• 5 ounces mushrooms
  • ½ gallon water
  • 2 cups white wine
  • 2-3 sprigs parsley
  • 1 teaspoon fresh thyme
  • 1 teaspoon black pepper
  • 1 bay leaf
  • 1 garlic clove
  • 1 tablespoon vegetable oil or so, enough to coat the pot

Equipment: a pot big enough to fit everything, and that is ideally taller than it is wide (so the liquid doesn't evaporate too quickly). A strainer and a fine-mesh strainer. Maybe some cheesecloth, if you have some.


  1. Heat the oil in a large, heavy pot over a moderate flame. While it heats, add the mirepoix and then the bones on top, and cover with a lid. Cook for about five minutes, until the bones turn opaque and are "sweating" juices. I don't know why this makes it taste better. I just know it does. Much mo' betta.
  2. When the bones look good and cooked, but before the vegetables begin to brown, add the wine, stir the whole lot, and bring to a simmer to cook off the alcohol. Then add the water and the rest of the ingredients. Bring to a simmer again, and cook, uncovered, for 35-40 minutes. Skim off any grody foam and fat that floats to the top.
  3. After the simmering time, give the fumet a taste. It should be rich, with nice brightness from the wine, but not overpowering. Bland, in a comforting way, but with a distinguishable, sweet flavor of fish. Strain, and then, if you're fussy, strain again through a fine-mesh or triple-cheesecloth lined strainer. Let cool and refrigerate, or pour into ice cube trays, freeze and keep on hand in the freezer.

But what if I don't have that many bones? Do you know how goofy I feel asking for five pounds of fish bones?

No problem. Your fumet won't be as rich or flavorful, but even half as many bones will still give you enough flavor to use as a nice background for sauces to be served with seafood, stews, soups and the like.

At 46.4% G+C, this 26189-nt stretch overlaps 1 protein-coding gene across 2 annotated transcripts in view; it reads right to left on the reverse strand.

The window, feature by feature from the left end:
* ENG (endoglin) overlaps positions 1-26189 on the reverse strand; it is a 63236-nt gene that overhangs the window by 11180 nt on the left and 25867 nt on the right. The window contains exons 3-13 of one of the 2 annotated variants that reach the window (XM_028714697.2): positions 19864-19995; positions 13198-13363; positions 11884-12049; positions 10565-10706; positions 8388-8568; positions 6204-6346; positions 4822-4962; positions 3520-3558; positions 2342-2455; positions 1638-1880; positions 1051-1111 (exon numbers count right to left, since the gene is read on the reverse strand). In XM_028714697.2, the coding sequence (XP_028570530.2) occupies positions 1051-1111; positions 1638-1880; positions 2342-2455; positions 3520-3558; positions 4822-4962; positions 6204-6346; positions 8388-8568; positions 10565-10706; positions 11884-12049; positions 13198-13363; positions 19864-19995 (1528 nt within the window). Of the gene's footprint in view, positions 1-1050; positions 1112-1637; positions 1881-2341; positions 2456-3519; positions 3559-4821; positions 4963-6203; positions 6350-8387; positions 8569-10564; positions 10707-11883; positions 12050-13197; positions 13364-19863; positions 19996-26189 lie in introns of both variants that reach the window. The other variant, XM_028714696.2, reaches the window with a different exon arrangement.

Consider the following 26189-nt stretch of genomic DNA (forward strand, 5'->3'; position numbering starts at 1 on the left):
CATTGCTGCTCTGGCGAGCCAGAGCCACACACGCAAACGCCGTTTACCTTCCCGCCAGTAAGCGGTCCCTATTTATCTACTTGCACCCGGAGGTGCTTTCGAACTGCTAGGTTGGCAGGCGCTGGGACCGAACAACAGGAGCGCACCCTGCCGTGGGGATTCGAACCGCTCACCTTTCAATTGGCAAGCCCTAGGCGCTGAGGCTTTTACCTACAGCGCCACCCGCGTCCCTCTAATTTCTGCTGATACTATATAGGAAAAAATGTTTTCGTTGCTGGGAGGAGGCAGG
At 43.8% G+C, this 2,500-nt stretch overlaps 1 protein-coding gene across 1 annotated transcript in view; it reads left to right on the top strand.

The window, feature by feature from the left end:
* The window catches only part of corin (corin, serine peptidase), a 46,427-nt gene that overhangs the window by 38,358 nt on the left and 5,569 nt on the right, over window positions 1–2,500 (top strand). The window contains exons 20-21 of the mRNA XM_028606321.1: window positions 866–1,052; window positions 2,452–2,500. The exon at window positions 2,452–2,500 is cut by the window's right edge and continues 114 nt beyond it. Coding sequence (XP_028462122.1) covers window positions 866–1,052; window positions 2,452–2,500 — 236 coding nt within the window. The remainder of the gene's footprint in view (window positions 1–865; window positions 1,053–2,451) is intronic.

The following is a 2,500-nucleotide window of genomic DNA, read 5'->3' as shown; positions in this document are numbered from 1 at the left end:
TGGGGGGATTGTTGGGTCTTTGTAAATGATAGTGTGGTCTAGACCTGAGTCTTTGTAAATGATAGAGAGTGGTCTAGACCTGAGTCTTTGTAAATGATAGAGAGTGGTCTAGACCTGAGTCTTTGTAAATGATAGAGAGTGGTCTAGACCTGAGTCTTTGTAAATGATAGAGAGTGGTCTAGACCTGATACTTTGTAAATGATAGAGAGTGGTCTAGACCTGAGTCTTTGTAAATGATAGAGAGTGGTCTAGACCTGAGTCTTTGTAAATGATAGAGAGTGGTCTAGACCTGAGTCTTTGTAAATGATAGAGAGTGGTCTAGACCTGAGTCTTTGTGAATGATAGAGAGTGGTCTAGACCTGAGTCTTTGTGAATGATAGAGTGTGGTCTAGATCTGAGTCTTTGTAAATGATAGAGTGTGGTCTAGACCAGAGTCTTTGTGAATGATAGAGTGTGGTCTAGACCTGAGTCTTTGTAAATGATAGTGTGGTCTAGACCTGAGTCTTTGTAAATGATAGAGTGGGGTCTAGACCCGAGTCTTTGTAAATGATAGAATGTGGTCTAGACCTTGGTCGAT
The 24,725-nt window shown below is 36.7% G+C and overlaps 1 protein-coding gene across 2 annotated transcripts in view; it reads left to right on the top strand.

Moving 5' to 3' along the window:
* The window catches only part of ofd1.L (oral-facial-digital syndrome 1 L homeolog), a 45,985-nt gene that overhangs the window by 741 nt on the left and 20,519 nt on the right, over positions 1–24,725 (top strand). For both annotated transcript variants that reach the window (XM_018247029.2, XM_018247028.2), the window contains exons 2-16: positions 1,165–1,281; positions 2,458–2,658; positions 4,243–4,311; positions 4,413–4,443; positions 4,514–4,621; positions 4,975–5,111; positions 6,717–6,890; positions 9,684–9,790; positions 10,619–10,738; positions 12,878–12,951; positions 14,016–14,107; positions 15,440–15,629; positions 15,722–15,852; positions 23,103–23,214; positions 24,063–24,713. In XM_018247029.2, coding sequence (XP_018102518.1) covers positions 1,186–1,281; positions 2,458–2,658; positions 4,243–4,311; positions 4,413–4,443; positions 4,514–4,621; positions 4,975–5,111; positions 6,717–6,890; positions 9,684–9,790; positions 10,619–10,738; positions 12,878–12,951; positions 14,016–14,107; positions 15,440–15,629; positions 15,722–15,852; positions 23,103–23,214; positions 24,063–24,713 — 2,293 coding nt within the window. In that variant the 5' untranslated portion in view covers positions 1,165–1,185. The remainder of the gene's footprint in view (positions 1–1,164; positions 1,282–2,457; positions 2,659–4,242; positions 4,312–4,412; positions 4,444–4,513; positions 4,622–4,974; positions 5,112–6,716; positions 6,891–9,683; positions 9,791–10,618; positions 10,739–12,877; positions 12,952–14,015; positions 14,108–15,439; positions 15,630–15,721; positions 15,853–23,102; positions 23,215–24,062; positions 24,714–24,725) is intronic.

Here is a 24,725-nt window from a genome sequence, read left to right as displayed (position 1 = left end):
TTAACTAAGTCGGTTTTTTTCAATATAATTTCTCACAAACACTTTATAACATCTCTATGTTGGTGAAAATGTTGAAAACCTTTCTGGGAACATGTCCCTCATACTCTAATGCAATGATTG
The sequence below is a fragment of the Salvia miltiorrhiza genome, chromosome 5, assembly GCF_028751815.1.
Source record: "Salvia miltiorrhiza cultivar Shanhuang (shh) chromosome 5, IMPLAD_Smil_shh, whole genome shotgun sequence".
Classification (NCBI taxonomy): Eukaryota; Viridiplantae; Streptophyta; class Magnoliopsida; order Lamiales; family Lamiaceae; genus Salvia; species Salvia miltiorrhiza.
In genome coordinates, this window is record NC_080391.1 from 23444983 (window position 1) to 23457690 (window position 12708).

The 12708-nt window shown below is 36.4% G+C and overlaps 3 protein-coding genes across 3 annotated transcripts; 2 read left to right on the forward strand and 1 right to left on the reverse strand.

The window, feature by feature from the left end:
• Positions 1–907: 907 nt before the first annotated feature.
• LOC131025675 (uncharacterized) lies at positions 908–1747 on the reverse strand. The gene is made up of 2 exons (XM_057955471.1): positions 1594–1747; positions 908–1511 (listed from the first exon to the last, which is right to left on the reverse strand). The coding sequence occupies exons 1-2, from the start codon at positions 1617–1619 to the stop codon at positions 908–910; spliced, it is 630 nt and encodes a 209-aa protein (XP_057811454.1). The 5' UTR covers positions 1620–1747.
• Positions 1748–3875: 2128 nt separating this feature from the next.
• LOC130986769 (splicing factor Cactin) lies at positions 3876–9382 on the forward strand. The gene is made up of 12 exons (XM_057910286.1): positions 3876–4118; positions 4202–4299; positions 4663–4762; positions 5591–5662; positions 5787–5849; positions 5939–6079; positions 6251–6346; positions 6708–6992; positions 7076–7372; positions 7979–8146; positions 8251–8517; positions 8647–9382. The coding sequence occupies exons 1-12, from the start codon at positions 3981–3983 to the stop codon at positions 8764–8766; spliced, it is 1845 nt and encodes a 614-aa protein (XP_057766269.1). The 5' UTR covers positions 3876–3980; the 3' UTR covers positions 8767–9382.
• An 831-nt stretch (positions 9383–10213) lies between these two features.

And ... the promised shellfish stock!

I love this stuff. Reduce or skip the wine in the recipe, use standard mirepoix as described in the ingredients list, and replace the fish bones with the same amount of shrimp, crab, lobster, or whatever kind of shells you like. (Honestly, it's tough to come by this many shells, so I actually usually adjust the recipe by using as many shells as I have and using just enough water to cover and calling it a day.)

Get the oil ripping hot in the pot, almost smoking, and add the shells. Let them sit for a minute, browning, and then stir. Keep stirring until the shells are all pink, and if you want stronger flavor, keep stirring and cooking until they get a nice golden brown. This is going to smell terrific. (Alternatively, you can roast the shells in a hot oven.) Add mirepoix, cooking until that's taken on a little color, and then a little tomato paste (2 tablespoons if you're making the full recipe), and cook until that's aromatic and starting to change color. Add water and herbs, etc. Bring to a simmer, and simmer for 35-40 minutes (although superstar seafood chef Eric Ripert says you get all the good flavor out of the shells in 20). Strain and store as above.


By Francis Lam

Francis Lam is Features Editor at Gilt Taste, provides color commentary for the Cooking Channel show Food(ography), and tweets at @francis_lam.